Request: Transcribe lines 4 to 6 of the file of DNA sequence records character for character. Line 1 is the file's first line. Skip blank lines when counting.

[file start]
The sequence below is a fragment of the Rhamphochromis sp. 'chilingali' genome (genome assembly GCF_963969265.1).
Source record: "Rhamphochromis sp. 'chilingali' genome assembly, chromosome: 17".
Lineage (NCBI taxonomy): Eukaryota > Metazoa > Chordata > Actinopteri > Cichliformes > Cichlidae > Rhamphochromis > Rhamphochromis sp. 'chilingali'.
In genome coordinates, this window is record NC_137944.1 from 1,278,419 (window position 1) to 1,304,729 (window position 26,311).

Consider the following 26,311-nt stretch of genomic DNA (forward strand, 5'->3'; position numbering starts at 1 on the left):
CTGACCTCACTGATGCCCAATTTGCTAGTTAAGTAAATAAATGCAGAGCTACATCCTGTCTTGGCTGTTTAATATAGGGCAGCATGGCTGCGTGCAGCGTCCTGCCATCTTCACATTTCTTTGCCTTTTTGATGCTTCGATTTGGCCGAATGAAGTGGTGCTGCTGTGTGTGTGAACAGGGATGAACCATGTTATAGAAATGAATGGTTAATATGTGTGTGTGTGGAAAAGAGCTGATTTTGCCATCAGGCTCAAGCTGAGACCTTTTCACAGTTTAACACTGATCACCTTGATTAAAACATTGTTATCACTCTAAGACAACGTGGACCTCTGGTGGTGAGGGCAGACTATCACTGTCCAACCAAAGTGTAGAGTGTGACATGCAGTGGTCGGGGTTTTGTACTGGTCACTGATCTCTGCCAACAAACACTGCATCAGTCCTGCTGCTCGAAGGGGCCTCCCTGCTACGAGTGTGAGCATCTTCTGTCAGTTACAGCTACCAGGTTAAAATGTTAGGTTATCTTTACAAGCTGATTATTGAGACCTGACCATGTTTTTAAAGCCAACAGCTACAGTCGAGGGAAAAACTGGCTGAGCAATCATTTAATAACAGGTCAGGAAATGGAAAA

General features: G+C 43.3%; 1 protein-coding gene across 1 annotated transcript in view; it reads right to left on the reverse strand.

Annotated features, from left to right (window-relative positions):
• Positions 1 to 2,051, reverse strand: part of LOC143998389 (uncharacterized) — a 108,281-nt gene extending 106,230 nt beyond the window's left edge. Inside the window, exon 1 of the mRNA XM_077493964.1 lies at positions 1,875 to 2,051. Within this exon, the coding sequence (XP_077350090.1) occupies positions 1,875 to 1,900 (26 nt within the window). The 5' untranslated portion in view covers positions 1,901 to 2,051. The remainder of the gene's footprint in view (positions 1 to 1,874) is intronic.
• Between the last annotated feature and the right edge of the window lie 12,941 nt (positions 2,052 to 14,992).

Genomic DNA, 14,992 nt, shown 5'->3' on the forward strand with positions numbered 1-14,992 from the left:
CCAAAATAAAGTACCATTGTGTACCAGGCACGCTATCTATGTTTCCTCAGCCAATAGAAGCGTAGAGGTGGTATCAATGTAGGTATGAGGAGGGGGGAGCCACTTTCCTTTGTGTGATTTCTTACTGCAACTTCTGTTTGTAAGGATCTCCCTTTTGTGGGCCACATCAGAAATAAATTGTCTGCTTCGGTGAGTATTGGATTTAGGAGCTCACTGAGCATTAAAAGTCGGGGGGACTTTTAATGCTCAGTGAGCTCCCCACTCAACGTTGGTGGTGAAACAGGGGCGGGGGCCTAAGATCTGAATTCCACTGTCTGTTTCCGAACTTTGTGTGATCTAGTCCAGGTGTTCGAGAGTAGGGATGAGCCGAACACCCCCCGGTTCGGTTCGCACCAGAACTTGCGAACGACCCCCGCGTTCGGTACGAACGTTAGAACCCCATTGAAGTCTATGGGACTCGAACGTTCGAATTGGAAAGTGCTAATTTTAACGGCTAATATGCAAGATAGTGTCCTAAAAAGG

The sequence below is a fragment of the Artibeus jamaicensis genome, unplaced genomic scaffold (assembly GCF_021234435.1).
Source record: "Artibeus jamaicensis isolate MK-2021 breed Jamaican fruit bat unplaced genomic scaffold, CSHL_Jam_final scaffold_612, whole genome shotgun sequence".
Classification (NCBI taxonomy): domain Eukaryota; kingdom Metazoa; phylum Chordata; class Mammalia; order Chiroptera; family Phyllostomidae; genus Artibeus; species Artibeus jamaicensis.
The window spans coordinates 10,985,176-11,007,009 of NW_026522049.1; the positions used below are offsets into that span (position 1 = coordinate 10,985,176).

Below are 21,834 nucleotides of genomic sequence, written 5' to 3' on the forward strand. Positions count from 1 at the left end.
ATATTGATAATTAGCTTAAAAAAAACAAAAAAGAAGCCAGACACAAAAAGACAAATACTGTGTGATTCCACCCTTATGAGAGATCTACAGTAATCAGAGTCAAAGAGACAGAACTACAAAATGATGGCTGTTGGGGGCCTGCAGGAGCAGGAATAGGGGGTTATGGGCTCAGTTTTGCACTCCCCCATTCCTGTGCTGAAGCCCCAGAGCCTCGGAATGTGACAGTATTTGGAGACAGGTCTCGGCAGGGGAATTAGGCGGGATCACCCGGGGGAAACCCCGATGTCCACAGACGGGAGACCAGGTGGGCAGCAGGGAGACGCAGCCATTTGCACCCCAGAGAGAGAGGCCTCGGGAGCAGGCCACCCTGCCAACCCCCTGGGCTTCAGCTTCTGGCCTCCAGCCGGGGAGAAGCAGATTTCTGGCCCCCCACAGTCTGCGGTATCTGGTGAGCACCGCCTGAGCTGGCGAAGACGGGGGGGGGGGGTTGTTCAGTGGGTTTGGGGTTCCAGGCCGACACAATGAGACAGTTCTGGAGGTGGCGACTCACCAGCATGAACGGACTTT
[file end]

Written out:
In genome coordinates, this window is record NC_137944.1 from 1,278,419 (window position 1) to 1,304,729 (window position 26,311).

Consider the following 26,311-nt stretch of genomic DNA (forward strand, 5'->3'; position numbering starts at 1 on the left):
CTGACCTCACTGATGCCCAATTTGCTAGTTAAGTAAATAAATGCAGAGCTACATCCTGTCTTGGCTGTTTAATATAGGGCAGCATGGCTGCGTGCAGCGTCCTGCCATCTTCACATTTCTTTGCCTTTTTGATGCTTCGATTTGGCCGAATGAAGTGGTGCTGCTGTGTGTGTGAACAGGGATGAACCATGTTATAGAAATGAATGGTTAATATGTGTGTGTGTGGAAAAGAGCTGATTTTGCCATCAGGCTCAAGCTGAGACCTTTTCACAGTTTAACACTGATCACCTTGATTAAAACATTGTTATCACTCTAAGACAACGTGGACCTCTGGTGGTGAGGGCAGACTATCACTGTCCAACCAAAGTGTAGAGTGTGACATGCAGTGGTCGGGGTTTTGTACTGGTCACTGATCTCTGCCAACAAACACTGCATCAGTCCTGCTGCTCGAAGGGGCCTCCCTGCTACGAGTGTGAGCATCTTCTGTCAGTTACAGCTACCAGGTTAAAATGTTAGGTTATCTTTACAAGCTGATTATTGAGACCTGACCATGTTTTTAAAGCCAACAGCTACAGTCGAGGGAAAAACTGGCTGAGCAATCATTTAATAACAGGTCAGGAAATGGAAAA